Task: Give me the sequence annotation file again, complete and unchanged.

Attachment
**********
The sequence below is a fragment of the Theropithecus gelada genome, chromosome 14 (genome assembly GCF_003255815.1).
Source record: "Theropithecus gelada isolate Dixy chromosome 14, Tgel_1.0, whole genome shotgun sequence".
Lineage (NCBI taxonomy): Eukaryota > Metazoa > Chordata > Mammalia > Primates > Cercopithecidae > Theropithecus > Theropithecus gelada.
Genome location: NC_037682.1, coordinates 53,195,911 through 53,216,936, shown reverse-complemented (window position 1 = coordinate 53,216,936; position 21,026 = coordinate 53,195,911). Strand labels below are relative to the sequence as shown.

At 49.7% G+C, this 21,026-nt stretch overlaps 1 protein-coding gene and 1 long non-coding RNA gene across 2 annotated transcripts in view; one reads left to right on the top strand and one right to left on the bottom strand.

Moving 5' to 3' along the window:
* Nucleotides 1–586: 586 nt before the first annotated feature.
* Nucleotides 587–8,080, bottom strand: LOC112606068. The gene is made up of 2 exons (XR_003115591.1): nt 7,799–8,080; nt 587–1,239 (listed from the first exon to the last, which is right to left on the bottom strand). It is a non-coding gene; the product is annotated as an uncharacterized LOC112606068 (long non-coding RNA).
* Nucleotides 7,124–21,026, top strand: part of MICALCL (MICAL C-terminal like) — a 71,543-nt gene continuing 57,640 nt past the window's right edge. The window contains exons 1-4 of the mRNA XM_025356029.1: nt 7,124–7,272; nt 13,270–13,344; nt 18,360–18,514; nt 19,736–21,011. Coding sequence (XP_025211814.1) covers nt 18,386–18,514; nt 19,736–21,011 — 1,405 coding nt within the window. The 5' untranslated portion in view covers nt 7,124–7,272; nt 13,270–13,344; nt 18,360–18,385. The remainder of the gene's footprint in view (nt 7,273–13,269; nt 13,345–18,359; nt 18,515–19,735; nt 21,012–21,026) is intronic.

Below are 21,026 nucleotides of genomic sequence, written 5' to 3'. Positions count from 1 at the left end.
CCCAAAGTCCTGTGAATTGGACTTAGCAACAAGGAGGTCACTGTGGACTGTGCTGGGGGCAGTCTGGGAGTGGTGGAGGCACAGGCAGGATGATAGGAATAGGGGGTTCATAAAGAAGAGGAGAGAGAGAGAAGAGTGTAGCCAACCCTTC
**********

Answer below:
The sequence below is a fragment of the Theropithecus gelada genome, chromosome 14 (genome assembly GCF_003255815.1).
Source record: "Theropithecus gelada isolate Dixy chromosome 14, Tgel_1.0, whole genome shotgun sequence".
Lineage (NCBI taxonomy): Eukaryota > Metazoa > Chordata > Mammalia > Primates > Cercopithecidae > Theropithecus > Theropithecus gelada.
Genome location: NC_037682.1, coordinates 53,195,911 through 53,216,936, shown reverse-complemented (window position 1 = coordinate 53,216,936; position 21,026 = coordinate 53,195,911). Strand labels below are relative to the sequence as shown.

At 49.7% G+C, this 21,026-nt stretch overlaps 1 protein-coding gene and 1 long non-coding RNA gene across 2 annotated transcripts in view; one reads left to right on the top strand and one right to left on the bottom strand.

Moving 5' to 3' along the window:
* Nucleotides 1–586: 586 nt before the first annotated feature.
* Nucleotides 587–8,080, bottom strand: LOC112606068. The gene is made up of 2 exons (XR_003115591.1): nt 7,799–8,080; nt 587–1,239 (listed from the first exon to the last, which is right to left on the bottom strand). It is a non-coding gene; the product is annotated as an uncharacterized LOC112606068 (long non-coding RNA).
* Nucleotides 7,124–21,026, top strand: part of MICALCL (MICAL C-terminal like) — a 71,543-nt gene continuing 57,640 nt past the window's right edge. The window contains exons 1-4 of the mRNA XM_025356029.1: nt 7,124–7,272; nt 13,270–13,344; nt 18,360–18,514; nt 19,736–21,011. Coding sequence (XP_025211814.1) covers nt 18,386–18,514; nt 19,736–21,011 — 1,405 coding nt within the window. The 5' untranslated portion in view covers nt 7,124–7,272; nt 13,270–13,344; nt 18,360–18,385. The remainder of the gene's footprint in view (nt 7,273–13,269; nt 13,345–18,359; nt 18,515–19,735; nt 21,012–21,026) is intronic.

Below are 21,026 nucleotides of genomic sequence, written 5' to 3'. Positions count from 1 at the left end.
CCCAAAGTCCTGTGAATTGGACTTAGCAACAAGGAGGTCACTGTGGACTGTGCTGGGGGCAGTCTGGGAGTGGTGGAGGCACAGGCAGGATGATAGGAATAGGGGGTTCATAAAGAAGAGGAGAGAGAGAGAAGAGTGTAGCCAACCCTTC